Blue Rodeo is arguably one of Canada’s most popular and consistently enduring bands, having released fifteen albums (three recorded live), sold over four million recordings, won eleven JUNO Awards, were inducted into the Canadian Music Hall of Fame and have their own star on the Canadian Walk of Fame. Shortly after forming Blue Rodeo in 1984, the band played its first show at the Rivoli in Toronto. With more than 25 years of recording and touring to their credit; original members Jim Cuddy, Greg Keelor, Bazil Donovan and the four new members will bring their show to Montreal’s Place des Arts on March 2 to close out the Montreal en Lumière winter festival.

Jim Cuddy took me back to the early days, when he and his high school buddy Greg Keelor were just getting started – feeling their way along in the twists and turns of the music business.
“Greg and I hung out together in the same crowd in high school, and started playing music. I went to Queens for a few years, but dropped out to pursue my interest in music. In the early 80s, the club scene in Toronto was weak, and so we went to New York. My wife (girlfriend at the time) was studying theatre arts in New York, so I was there anyhow.”

“We played regularly down there, and we learned a lot about music and also the music business. We followed so many false leads in New York.” While they were frustrating at the time – the tough lessons learned in New York would prove beneficial for Jim and Greg and their future in Blue Rodeo.

“We came back to Toronto in 1984 because the club scene was very strong by then, and there were lots of places to get work.” Continuing Jim adds; “All we wanted to do was play – after our experience in New York, we had no interest in the business side of the music business. We had learned that what gets you noticed is your ability to draw a crowd. So we put the lessons learned in New York to work for us in Toronto. We put up posters everywhere we could to promote our shows. We quickly became the hottest band on Queen Street, and people started to come to us.”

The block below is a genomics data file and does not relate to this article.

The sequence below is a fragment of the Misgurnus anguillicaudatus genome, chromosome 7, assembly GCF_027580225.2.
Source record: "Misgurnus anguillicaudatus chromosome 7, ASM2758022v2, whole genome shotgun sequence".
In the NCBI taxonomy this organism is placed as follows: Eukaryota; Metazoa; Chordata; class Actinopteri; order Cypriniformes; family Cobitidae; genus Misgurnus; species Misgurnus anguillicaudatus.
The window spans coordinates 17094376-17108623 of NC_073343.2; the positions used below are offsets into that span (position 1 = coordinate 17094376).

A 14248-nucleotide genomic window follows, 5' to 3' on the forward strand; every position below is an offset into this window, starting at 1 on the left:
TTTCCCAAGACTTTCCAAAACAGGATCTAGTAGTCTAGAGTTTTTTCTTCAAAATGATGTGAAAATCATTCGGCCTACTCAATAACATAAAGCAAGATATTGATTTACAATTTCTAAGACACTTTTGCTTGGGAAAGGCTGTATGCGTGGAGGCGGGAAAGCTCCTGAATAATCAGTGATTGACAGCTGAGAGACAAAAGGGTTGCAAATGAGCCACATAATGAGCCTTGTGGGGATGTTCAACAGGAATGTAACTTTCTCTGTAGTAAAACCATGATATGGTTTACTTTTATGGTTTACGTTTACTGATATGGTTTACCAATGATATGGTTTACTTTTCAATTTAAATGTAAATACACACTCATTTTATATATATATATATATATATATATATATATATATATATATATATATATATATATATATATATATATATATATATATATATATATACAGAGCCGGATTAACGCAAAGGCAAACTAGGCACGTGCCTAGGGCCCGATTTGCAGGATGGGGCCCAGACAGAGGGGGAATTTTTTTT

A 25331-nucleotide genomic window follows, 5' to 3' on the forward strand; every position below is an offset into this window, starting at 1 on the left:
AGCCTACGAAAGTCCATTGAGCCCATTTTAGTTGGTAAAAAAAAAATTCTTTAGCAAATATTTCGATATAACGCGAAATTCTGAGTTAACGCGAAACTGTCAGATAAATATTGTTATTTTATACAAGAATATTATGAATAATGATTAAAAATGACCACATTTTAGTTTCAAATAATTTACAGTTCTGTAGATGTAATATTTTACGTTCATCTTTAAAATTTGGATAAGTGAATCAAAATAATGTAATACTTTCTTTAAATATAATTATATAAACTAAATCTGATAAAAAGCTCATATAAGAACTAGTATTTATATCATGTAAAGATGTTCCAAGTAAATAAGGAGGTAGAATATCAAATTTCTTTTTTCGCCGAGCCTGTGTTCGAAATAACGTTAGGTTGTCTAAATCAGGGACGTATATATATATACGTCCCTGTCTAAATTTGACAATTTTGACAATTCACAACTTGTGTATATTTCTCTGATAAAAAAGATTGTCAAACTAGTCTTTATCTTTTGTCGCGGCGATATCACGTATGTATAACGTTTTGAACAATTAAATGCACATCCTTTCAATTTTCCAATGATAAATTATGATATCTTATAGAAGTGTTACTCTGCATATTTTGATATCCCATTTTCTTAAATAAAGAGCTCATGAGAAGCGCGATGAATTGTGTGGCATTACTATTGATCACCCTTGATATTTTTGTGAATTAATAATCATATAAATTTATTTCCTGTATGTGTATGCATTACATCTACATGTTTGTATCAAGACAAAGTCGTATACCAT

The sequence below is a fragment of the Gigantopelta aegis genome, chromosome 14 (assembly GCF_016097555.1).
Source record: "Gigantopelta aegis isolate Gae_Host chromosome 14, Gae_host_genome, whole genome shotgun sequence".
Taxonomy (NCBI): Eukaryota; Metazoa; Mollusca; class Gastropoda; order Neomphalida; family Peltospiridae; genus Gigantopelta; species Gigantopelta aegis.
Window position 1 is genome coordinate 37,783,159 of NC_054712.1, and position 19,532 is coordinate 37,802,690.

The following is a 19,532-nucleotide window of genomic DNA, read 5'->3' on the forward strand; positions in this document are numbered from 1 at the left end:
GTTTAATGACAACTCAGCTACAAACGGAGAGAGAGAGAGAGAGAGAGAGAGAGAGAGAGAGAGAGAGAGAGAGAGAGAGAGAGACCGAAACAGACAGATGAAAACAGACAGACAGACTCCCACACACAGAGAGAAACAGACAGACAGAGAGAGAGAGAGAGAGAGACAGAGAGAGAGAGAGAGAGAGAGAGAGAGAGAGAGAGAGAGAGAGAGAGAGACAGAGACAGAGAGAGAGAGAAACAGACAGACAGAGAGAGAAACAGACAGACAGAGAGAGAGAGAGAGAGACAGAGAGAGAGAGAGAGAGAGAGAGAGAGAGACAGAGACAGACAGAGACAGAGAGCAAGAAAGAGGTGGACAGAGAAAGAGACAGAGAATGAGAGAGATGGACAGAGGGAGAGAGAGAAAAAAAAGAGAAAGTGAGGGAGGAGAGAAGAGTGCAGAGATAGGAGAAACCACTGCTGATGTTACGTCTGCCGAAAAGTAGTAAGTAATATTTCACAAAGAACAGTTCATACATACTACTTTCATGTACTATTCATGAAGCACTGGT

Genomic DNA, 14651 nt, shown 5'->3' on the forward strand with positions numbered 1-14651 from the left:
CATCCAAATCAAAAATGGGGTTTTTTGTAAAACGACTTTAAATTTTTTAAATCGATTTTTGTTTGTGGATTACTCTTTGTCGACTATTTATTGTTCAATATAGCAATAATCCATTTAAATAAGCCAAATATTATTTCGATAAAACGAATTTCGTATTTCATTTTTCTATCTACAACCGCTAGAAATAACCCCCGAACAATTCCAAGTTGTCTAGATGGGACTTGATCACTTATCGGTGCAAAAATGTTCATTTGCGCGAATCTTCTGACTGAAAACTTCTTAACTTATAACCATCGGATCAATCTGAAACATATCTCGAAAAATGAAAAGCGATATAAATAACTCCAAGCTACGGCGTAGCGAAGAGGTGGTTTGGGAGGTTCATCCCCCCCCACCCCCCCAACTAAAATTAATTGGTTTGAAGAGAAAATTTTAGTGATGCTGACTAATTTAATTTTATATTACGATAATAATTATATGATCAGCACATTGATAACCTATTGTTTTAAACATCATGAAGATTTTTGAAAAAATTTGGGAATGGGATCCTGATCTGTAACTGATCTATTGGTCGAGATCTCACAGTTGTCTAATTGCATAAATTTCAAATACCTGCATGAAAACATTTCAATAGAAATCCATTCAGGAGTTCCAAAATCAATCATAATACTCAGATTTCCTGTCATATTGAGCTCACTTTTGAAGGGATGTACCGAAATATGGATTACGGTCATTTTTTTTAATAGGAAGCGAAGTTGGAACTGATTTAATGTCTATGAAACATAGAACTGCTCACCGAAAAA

“We played what we wanted to play, and we developed an audience. Because we had developed our own following – we never had to give anything away.”

“In this country – you have to get out and play for people.
You can’t manufacture success – you have to earn it.” …. Jim Cuddy

The band members maintained their day jobs, and played in the Toronto clubs at night. Warner Music signed Blue Rodeo to their first recording contract in 1987. Despite high hopes and expectations, sales for the first album titled Outskirts, were lukewarm, and the record label was having second thoughts. Despite the band’s local popularity, the album was not doing well. And then – the song Try caught the attention of John Martin at Much Music; the then innovative and immensely popular music video television channel.

“That song changed my life” states Cuddy matter-of-factly. “I used to work setting up and moving stage props. Try reached the Top Ten in the local popular music station in Toronto, and I’d hear while I was at work. The other prop guys used to bet on fast the song would fall off the charts, but it stayed there for weeks and weeks.”

“What I didn’t realize at the time was that Try was hitting the Top Ten all across Canada.” Instead of working regularly in Toronto clubs, Blue Rodeo started performing in concert venues across Canada and into the US. “It’s a tribute to Canadian audiences that they bought tickets to our shows and accepted the music that we wrote.”

“We were well into our 30s when this all started to happen – we weren’t impressionable kids. We were comfortable with our lives. I kept my stage prop job until 1990, and by then we had sold over one million records. I was still paying my union dues – just in case the music thing didn’t work out!”